New report shows impacts of rising costs on growers

25 April 2022

Horticulture and potatoes
An image of carrots being sorted on a production line

We've commissioned a new independent report from Promar International, which looks at the impact of inflationary pressures on British horticultural production and the wider supply chain. Read it here.

The Horticulture Inflation Report shows that fruit and vegetable growers are facing inflation rates of up to 24%. The key drivers of inflation for growers are energy and fertiliser. Labour continues to be the biggest cost for businesses, representing 30-70% of turnover.

Based on research carried out between February and March 2022, Promar warns that these rapidly rising costs could lead to:

  • a 10% drop in production
  • produce being left unharvested
  • in a worst-case scenario, producers forced out of the sector altogether.

Seven crops, representing around 50% of total UK horticultural production, were studied to demonstrate the impacts of inflation. For certain products, the cost of production has gone up by as much as 13p per pack.

You can see a breakdown of the key findings for each crop below.

“This report presents the stark reality of what will happen if we continue without any action from the rest of the supply chain to bear some of the cost pressures.”
Martin Emmett, NFU Horticulture and Potatoes Board chair

The report states that ‘...without an increase in prices returned to the farm gate, this will eventually, in a worst-case scenario, see producers unable or unwilling to carry on growing’.

Unsustainable

NFU Horticulture and Potatoes Board chair Martin Emmett said: “The current level of inflationary pressure facing British fruit and veg growers is unprecedented.

“While growers are doing everything they can to reduce their overheads, some are experiencing double or even triple digit inflation for key products like fertiliser and energy. If this pressure continues, it will be simply unsustainable for some businesses to continue as they are.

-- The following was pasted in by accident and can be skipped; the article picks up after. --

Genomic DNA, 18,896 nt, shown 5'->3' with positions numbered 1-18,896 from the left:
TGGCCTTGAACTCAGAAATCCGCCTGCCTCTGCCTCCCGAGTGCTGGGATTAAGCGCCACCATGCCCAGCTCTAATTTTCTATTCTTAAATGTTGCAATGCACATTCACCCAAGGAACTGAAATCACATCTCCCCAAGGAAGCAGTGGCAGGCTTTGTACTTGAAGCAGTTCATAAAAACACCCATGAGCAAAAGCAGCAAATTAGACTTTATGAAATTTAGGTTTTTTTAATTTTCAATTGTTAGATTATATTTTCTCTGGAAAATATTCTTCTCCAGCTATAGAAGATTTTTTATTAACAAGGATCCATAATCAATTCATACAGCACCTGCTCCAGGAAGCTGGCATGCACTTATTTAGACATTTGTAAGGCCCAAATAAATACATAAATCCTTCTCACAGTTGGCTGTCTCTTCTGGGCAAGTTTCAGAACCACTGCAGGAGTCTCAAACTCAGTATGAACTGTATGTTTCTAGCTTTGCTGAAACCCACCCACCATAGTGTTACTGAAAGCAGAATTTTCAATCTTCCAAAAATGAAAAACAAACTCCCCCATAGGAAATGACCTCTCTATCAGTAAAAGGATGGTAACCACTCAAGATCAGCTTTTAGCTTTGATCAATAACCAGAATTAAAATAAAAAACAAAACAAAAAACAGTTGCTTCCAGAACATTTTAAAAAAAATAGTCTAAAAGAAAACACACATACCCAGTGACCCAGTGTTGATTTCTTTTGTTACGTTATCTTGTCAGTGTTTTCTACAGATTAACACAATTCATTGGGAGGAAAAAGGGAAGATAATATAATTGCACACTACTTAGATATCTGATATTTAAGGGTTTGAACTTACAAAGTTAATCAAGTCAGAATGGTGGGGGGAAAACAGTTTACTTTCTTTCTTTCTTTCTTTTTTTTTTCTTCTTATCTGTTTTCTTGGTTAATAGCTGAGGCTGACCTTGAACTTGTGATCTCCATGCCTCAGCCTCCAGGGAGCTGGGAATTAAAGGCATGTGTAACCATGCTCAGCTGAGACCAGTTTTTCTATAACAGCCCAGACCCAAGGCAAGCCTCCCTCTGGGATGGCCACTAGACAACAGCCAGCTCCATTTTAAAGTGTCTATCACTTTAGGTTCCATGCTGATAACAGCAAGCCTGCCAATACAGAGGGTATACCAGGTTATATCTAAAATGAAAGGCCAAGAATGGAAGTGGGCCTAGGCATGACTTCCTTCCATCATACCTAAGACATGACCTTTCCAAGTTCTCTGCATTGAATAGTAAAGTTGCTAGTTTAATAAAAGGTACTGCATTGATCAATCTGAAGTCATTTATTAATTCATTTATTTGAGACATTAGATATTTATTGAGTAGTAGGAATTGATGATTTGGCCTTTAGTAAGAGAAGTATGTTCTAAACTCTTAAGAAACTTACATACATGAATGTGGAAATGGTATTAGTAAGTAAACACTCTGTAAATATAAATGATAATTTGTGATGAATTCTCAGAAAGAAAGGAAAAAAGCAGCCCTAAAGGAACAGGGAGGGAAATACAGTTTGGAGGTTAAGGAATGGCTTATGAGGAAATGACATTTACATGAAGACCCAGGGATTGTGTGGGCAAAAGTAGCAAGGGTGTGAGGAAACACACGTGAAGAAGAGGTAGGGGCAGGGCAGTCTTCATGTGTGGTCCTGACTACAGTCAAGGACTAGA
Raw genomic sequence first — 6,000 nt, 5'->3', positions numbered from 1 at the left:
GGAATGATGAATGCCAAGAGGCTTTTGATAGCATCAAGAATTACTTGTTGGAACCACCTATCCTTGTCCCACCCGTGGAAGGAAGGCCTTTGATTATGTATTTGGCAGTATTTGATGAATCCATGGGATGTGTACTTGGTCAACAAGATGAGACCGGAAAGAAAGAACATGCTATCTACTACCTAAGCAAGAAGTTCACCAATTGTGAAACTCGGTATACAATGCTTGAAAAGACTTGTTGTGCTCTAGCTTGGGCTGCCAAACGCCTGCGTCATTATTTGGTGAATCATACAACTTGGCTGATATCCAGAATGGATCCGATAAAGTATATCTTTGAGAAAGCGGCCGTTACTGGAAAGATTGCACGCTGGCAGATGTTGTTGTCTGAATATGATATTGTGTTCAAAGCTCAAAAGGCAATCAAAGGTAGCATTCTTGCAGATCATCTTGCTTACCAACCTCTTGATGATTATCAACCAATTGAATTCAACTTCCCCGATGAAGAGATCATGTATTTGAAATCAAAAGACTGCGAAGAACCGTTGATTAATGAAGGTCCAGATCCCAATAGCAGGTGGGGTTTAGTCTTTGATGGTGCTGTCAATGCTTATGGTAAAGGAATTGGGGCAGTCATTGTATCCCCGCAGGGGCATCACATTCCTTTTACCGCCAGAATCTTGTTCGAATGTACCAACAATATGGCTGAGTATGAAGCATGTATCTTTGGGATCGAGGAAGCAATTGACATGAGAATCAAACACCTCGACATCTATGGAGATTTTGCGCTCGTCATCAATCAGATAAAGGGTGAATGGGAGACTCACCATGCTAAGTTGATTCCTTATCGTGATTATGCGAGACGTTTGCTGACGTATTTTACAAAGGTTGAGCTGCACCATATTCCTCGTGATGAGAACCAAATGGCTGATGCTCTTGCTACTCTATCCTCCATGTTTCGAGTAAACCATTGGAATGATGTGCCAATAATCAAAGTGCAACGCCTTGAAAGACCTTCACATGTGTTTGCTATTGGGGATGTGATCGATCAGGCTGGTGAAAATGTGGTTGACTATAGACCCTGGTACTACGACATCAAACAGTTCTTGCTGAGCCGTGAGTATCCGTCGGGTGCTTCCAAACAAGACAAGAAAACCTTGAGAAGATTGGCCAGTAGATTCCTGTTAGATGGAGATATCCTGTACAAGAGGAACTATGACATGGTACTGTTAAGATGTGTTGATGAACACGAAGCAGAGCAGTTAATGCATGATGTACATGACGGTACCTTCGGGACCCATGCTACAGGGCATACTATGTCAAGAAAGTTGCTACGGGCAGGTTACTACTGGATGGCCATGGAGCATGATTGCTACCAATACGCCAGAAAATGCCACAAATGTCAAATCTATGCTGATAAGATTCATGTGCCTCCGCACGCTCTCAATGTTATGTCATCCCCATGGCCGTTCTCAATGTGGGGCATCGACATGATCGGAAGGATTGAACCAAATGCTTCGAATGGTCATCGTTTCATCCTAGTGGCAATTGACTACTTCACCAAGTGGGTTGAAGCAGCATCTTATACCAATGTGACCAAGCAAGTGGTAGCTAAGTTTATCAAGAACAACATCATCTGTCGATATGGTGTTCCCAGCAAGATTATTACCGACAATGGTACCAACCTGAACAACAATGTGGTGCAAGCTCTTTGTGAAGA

“Our growers produce some of the most iconic products in Britain, like strawberries, apples, and asparagus, to name just a few. We want to continue to fill supermarket shelves with British produce and go even further by growing our self-sufficiency in fruit and veg in the years to come. But this report presents the stark reality of what will happen if we continue without any action from the rest of the supply chain to bear some of the cost pressures and ensure a fair return for growers.

“Losing growers at a time when people want to see more British food in shops would be a huge loss, not just for UK horticulture but for the entire nation. Farming needs long-term planning and investment. The current situation, if left to continue, will mean dire and irreversible consequences for the future of British horticulture.”

Produce in study

  • Gala apples – a standard six-pack
  • Iceberg lettuce – per head
  • Mushrooms – 300g pack
  • Carrots – per kg
  • Tomatoes – per 400g
  • Bulb onions – standard three-pack
  • Broccoli – per single head

Inflation rates per sector

  • Onions – 24%
  • Mushrooms – 19%
  • Lettuce – 18%
  • Tomatoes – 17%
  • Carrots – 14%
  • Broccoli – 13%
  • Apples – 11%

Cost per pack increase

  • Mushrooms – 13p
  • Tomatoes – 9p
  • Lettuce – 7p
  • Apples – 7p
  • Broccoli – 5p
  • Onions – 5p
  • Carrots – 3p

Key drivers of inflation

  • Energy – 80%
  • Fertiliser – 75%
  • Diesel – 50%
  • Packaging – 25%
  • Plant/raw materials – 17.5%
  • Transport – 17.5%
  • Labour – 15%
  • Ag-chems – 10%
  • Seeds – 5%

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